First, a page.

The Napoleonic Wars: The Rise and Fall of an Empire
Fremont-Barnes, Gregory, and Fisher, Todd. The Napoleonic Wars: The Rise and Fall of an Empire. (Essential Histories Special: 4.) Oxford, UK: Osprey, 2004. ISBN# 1841768316. Softcover. $24.95.
This omnibus volume in Osprey's relatively new "Essential Histories" combines four previously published entries on the Napoleonic Wars in the series: The Rise of the Emperor, 1805-1807; The Empires Fight Back, 1808-1812; The Peninsular War, 1807-1814; The Fall of the French Empire, 1813-1815. Todd Fisher is the author of the first two parts and Gregory Fremont-Barnes is the author of the final two. The first "book" covers Ulm, Austerlitz, Jena and Auerstädt, Eylau and Friedland. The second "book" includes Eckmühl, Aspern-Essling, Wagram, Borodino, and the retreat from Russia. The third "book" covers the battles of the Peninsular War— Vimiero, Corunna, Talavera, Bussaco, Salamanca and Vittoria. The final "book" looks at the final battles of the Napoleonic Wars— Lützen, Leipzig and the battles in France, ending, of course, with Waterloo.
Each "book" follows a general format. Opening with the background to the war, followed by a description of the comparative situations and characteristics of the armies involved—the French, the Austrian, the Russian, the Prussian, the British, etc. This is followed by a narrative history of each campaign, and finally a description of the situation at the end of the campaign. Short descriptions of peripheral actions (i.e., usually, except for the Peninsular War section, those where Napoleon was not present) in other theaters are also included. In addition, each "book" includes one or two "portraits," short, self-contained biographies of soldiers and civilians.
One of the portraits by Fisher, for example, is of Philippe-René Girault, a soldier-musician who served during both the Revolutionary and Napoleonic Wars. Another is of Louise Fusil, a French actress caught up in Napoleon's retreat from Russia. Fremont-Barnes chooses a couple of politicians to profile—Canning and Castlereagh, as well as a common soldier and an artillery officer. Presenting, all in all, a nice cross-section of participants from the minor to the essential. Fremont-Barnes also presents an essay on the effect of the Napoleonic Wars on the arts, and also a conclusion giving the consequences of the wars and detailing Napoleon's legacy.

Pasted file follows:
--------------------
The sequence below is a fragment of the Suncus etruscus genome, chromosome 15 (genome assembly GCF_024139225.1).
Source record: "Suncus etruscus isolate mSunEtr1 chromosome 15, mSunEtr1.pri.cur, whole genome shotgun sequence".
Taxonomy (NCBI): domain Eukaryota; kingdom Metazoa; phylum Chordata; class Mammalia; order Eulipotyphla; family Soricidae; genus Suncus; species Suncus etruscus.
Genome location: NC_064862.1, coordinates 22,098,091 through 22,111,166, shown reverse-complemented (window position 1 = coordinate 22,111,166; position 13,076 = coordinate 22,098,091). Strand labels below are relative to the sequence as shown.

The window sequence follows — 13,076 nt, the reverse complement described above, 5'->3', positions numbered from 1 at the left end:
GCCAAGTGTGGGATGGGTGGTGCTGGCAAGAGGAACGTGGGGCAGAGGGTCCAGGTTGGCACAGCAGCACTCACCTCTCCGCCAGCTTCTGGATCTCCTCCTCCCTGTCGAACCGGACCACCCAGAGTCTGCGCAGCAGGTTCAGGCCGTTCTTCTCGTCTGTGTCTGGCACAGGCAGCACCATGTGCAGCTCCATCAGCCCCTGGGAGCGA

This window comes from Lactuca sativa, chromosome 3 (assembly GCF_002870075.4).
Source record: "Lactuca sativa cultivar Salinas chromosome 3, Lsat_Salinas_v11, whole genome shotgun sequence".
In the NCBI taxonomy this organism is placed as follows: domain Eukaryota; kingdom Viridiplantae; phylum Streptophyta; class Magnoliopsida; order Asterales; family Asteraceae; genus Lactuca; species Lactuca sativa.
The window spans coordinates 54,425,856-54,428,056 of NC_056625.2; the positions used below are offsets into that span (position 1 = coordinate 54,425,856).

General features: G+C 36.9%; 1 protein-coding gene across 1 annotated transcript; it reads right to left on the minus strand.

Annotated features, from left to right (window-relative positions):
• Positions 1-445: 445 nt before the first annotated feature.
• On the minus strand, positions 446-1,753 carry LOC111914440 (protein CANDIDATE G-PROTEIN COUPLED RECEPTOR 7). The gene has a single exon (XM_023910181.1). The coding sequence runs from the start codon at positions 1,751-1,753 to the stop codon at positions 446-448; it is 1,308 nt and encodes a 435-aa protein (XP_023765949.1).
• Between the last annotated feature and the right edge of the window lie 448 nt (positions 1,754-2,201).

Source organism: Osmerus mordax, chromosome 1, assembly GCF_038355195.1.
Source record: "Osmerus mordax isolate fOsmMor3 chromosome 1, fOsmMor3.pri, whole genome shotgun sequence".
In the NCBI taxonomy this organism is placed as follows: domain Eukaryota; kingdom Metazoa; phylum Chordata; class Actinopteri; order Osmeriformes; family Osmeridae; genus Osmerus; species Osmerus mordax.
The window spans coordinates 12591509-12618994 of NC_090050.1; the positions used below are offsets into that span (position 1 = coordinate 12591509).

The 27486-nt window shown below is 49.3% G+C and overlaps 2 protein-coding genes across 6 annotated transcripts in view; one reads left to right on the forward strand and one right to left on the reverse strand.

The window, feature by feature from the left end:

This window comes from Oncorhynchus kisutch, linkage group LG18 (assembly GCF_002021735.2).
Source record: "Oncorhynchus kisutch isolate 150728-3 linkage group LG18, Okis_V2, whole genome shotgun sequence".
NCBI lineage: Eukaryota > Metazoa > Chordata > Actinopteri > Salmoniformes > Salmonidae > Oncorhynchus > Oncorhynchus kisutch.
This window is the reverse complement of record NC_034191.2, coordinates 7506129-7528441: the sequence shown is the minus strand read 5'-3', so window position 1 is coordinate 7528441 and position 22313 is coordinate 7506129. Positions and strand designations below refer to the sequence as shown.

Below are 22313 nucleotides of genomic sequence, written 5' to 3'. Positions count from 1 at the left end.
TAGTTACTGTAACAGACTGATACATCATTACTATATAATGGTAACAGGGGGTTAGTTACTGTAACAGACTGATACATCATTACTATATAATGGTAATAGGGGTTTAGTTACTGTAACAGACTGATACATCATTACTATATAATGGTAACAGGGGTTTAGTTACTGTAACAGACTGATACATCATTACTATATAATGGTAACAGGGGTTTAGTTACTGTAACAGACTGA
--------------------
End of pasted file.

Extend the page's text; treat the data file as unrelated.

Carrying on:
The nature of the book dictates that it will be written with broad strokes and generalizations characteristic of a survey-type work. Armies are often described with national stereotypes—the French fight with élan, the Austrians conservative, the Russians doggedly stoic, etc. But it is unfair to compare a work like this to monographs detailing a specific battle, campaign, army, etc. Both authors present their narratives in a readable manner. Fisher is generally more sympathetic towards the French, while Fremont-Barnes leans towards the Allies, especially the British, somewhat balancing each other. But some might criticize the emphasis on the French and British as short-shifting the other participants. Fisher tends to emphasize those battles under Napoleon's purview, while in the Peninsula "book" Fremont-Barnes emphasizes those where Wellington was present. Fremont-Barnes makes greater use of contemporary quotations than Fisher does.
As is to be expected from an Osprey book, the work is generously peppered with illustrations and maps— including contemporary prints, paintings, etc. Maps of battles and campaigns aid the reader in following the action, but the volume lacks the highly detailed situation maps one has grown accustomed to with Osprey's battle histories. Oddly, for example, there was no map of the battlefield of Austerlitz included, though there was one for the campaigns up to and following that pivotal battle.
The reader should not expect startling new theories about the Napoleonic Wars. Ospreys are not the proper venue for propounding new, controversial theories or focusing on political, diplomatic or social history. Osprey knows its customers and the focus is squarely on the military. The audience for this book would mainly be the reader with a casual interest in the subject or the novice just starting out studying the era.
I would have liked to have seen a brief essay appended at the beginning giving a quick overview of the general state of the military sciences, branches of service, weapons, tactics, etc. of the day. This would have made the book even more accessible to the novice. Had the book started out as a single volume Osprey might well have included something along these lines. This would have been in my opinion more useful than the rather lop-sided introduction included in this volume.
The book includes a chronology, suggestions for further reading and an index. If you already have the four previously published volumes you don't need this (unless you are a completist). This volume however is a substantial savings at $24.95, compared to $14.95 each for the individual volumes.
Todd Fisher is the Executive Director of the Napoleonic Alliance, and Chief Executive Officer of Emperor's Press which specializes in Napoleonic history. Gregory Fremont-Barnes, who is a professor of history, also wrote the French Revolutionary Wars volume in the Essential Histories series.
Reviewed by Tom Holmberg
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